Omya rail spur in Middlebury moves forward
August 23, 2004
By Bruce Edwards Herald Staff
Headway is being made on a proposed rail spur that would eliminate marble ore trucks that now ply Route 7 between Middlebury and Florence, according to parties involved in the discussions.
The $20 million, 3-mile rail spur between Omya's Middlebury quarry and the main rail line would take 75,000 truck trips a year off Route 7, said James Reddy, president of Omya's North American operations.
The rail spur is part of a massive $120 million project that involves the relocation of the downtown Rutland railyard and an upgrade of tracks between Bennington and Burlington.
Omya, along with Vermont Railway, has been working with the Agency of Transportation, Agency of Natural Resources, the town of Middlebury and the Conservation Law Foundation for several years to come up with an acceptable rail alternative to move Omya's trucks off the road and onto rail.
The U.S. Army Corps of Engineers has also been involved because a portion of the proposed spur would cross wetlands.
Middlebury town planner Fred Dunnington said the route, which conforms with the town plan, has been studied extensively and has been endorsed by the Army Corps of Engineers as the "least environmentally damaging practicable alternative" or LEDPA. Dunnington said the Corps looked at other routes and other transportation modes before making its decision.
The spur would run from the main railroad line just north of the Eddy farm across Otter Creek, then skirt the edge of the flood plain and wetlands. The route would then cross Halladay Road and then under Route 7 between Standard Register and Foster Motors, proceeding along lower Foot Street past the Vermont Natural Agricultural Products Facility. The spur would continue across Foster Brothers farm and onto Omya's property.
Dunnington said much work remains to be done. One challenge is obtaining rights of way along the route that would pass through conservation land held by the Middlebury Land Trust.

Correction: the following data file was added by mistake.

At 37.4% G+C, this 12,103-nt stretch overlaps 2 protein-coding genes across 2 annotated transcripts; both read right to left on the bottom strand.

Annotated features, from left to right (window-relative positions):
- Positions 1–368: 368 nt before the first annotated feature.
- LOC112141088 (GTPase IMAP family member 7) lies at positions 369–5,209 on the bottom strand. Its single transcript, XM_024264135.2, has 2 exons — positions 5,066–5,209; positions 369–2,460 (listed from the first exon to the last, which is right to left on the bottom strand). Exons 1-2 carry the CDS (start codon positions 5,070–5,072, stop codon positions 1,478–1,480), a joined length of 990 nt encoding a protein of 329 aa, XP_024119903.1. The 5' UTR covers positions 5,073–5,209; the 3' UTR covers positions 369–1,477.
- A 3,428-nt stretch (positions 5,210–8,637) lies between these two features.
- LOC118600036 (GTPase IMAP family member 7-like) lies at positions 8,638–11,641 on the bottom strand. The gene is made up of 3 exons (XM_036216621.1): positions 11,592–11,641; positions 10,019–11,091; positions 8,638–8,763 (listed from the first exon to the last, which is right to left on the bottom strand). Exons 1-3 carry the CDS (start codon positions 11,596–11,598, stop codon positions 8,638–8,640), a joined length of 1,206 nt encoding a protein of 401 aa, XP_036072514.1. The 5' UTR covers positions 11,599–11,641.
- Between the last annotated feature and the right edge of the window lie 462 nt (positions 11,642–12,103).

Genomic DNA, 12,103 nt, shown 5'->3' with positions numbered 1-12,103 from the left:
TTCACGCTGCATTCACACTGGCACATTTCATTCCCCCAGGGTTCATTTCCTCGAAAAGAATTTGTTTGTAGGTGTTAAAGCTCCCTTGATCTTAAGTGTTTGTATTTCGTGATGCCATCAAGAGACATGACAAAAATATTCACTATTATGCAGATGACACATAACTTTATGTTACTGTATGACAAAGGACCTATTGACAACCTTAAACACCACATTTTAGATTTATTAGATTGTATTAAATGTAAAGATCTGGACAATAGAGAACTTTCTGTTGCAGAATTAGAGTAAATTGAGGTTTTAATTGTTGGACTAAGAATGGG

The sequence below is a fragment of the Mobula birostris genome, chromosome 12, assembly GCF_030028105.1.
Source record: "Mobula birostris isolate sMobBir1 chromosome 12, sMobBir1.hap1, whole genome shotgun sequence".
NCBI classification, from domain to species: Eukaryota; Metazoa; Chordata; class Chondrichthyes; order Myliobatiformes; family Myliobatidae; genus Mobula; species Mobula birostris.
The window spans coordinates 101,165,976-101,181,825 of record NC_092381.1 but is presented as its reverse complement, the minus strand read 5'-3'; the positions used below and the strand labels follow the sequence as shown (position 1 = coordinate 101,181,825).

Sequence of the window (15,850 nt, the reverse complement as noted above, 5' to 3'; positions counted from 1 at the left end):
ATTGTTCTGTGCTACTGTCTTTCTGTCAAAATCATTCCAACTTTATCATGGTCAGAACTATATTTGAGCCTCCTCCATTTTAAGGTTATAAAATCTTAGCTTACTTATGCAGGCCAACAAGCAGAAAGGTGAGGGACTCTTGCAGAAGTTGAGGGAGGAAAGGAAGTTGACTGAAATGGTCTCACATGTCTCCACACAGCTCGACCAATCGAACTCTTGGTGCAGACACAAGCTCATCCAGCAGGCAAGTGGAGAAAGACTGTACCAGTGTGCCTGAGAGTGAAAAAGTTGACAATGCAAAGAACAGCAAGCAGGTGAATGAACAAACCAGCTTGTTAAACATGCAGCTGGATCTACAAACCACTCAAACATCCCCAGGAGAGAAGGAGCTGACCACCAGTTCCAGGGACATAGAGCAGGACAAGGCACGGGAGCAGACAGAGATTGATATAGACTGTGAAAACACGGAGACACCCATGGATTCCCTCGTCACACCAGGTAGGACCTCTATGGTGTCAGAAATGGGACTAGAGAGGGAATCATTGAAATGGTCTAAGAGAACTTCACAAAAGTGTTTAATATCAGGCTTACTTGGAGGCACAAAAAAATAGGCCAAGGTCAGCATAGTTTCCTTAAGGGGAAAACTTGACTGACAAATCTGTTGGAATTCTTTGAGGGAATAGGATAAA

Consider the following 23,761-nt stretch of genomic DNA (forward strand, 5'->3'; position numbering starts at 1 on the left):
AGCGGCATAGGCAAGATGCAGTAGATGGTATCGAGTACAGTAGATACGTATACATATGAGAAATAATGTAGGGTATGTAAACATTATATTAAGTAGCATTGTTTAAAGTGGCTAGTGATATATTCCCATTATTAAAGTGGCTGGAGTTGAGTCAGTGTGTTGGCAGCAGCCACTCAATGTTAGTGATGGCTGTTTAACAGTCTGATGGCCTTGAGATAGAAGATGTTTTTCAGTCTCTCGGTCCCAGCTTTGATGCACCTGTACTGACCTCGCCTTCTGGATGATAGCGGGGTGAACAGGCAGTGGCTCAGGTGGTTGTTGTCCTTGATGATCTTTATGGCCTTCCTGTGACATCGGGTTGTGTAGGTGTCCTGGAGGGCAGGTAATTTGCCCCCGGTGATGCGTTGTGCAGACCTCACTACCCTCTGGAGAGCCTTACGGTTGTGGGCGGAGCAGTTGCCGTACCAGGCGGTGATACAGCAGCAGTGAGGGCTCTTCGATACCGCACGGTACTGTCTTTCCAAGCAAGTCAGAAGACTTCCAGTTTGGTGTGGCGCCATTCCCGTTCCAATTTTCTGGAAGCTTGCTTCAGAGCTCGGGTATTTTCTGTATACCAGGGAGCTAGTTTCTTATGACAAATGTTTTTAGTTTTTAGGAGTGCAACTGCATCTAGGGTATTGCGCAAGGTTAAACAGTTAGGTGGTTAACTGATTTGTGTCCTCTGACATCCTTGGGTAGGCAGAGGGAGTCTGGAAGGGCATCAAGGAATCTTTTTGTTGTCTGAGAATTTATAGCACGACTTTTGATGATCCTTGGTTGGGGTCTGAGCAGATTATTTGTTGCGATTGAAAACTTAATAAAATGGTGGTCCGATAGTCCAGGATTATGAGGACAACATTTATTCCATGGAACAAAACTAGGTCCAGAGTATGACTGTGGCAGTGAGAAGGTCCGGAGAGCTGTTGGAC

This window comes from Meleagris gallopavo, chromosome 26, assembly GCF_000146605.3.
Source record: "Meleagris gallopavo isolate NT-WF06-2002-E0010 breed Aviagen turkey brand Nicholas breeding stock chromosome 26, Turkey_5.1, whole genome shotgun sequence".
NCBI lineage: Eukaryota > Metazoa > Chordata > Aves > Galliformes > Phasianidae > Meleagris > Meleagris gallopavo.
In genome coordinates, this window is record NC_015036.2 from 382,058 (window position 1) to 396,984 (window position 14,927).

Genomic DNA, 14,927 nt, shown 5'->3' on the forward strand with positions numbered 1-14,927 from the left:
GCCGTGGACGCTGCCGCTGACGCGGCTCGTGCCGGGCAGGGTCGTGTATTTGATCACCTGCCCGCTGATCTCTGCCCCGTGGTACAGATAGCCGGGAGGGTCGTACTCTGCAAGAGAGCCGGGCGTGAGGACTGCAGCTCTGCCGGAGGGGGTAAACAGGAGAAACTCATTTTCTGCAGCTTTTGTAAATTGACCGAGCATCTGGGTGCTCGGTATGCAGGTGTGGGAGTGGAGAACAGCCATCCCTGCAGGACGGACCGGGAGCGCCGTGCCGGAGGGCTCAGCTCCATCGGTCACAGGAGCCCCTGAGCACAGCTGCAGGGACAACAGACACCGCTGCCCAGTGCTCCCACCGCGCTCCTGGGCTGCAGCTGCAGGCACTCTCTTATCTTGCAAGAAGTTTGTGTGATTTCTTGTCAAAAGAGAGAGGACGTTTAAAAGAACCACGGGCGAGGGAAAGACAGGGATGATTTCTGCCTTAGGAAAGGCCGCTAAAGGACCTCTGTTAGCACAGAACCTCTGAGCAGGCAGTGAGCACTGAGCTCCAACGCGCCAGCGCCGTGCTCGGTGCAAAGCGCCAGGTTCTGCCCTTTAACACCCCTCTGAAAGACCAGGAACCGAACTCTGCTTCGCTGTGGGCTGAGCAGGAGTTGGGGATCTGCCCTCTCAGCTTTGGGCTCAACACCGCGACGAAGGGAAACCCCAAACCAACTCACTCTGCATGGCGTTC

He said over the Otter Creek flood plain, a 1,300-foot trestle would be built with several culverts that would allow water to flow freely.
He added that the project is now undergoing a critical Environmental Impact Statement.
"The town views this as feasible and we want it to be done in a way that results in a net benefit for the businesses and does not result in any undue harm," he said.
Like Reddy, Dunnington said the move to rail would alleviate truck traffic by moving 1 million tons of marble ore a year off the highway.
The Conservation Law Foundation has also been a major player in the truck-to-rail discussions.
And while the CLF and Omya have been at odds over issues like increased truck traffic in the past, CLF staff attorney Mark Sinclair praised Omya for trying to find a rail solution.
"I believe they are genuinely interested and committed to having the Middlebury rail spur completed as soon as possible," he said. "They see it as an economic boon and not just a good transportation idea but actually it will lower the costs of transport for them."
Of the $120 million project cost, Omya and Vermont Railway would pay a combined $22 million through freight surcharges over 23 years.
The $22 million would be used as a match to leverage $110 million in federal grants to pay for the bulk of the project. With Congress in recess and an election coming up, the transportation funding bill is stalled at least until after the election, according to parties to the project.
"Right now the reason this project isn't moving at the pace we had originally hoped for in our agreement is because of the lack of public funding," Sinclair said.
Supporters of the project hope Congress buys into the innovative funding approach for the rail corridor upgrade that runs adjacent to Route 7, a federal highway..
"Vermont would be the test case for upgrading the transportation corridor since we can't build an interstate here," Reddy said. "The idea would be to take as much traffic off of the road and put it on the rail, thereby extending the life and usefulness of the federal highway that we're paralleling."
Omya apparently won't be the only business to benefit from the spur. Reddy said that several other Middlebury companies have indicated an interest is using the spur, including Standard Register, Vermont Natural Agricultural Products, Specialty Filaments and Joseph P. Carrara & Sons.
In addition to the spur, Omya would have to upgrade its Florence rail siding to accept incoming marble ore shipments. Reddy estimated the cost at "less than $10 million but more than $1 million."
The impetus for the rail spur was Omya's frustration in attempting to increase the number of trucks hauling marble ore from Middlebury to its Florence plant. When the company was denied an Act 250 land use permit to increase its truck traffic, that set off what proved to be a losing a legal battle at the state and federal court levels that lasted several years.
Contact Bruce Edwards at firstname.lastname@example.org.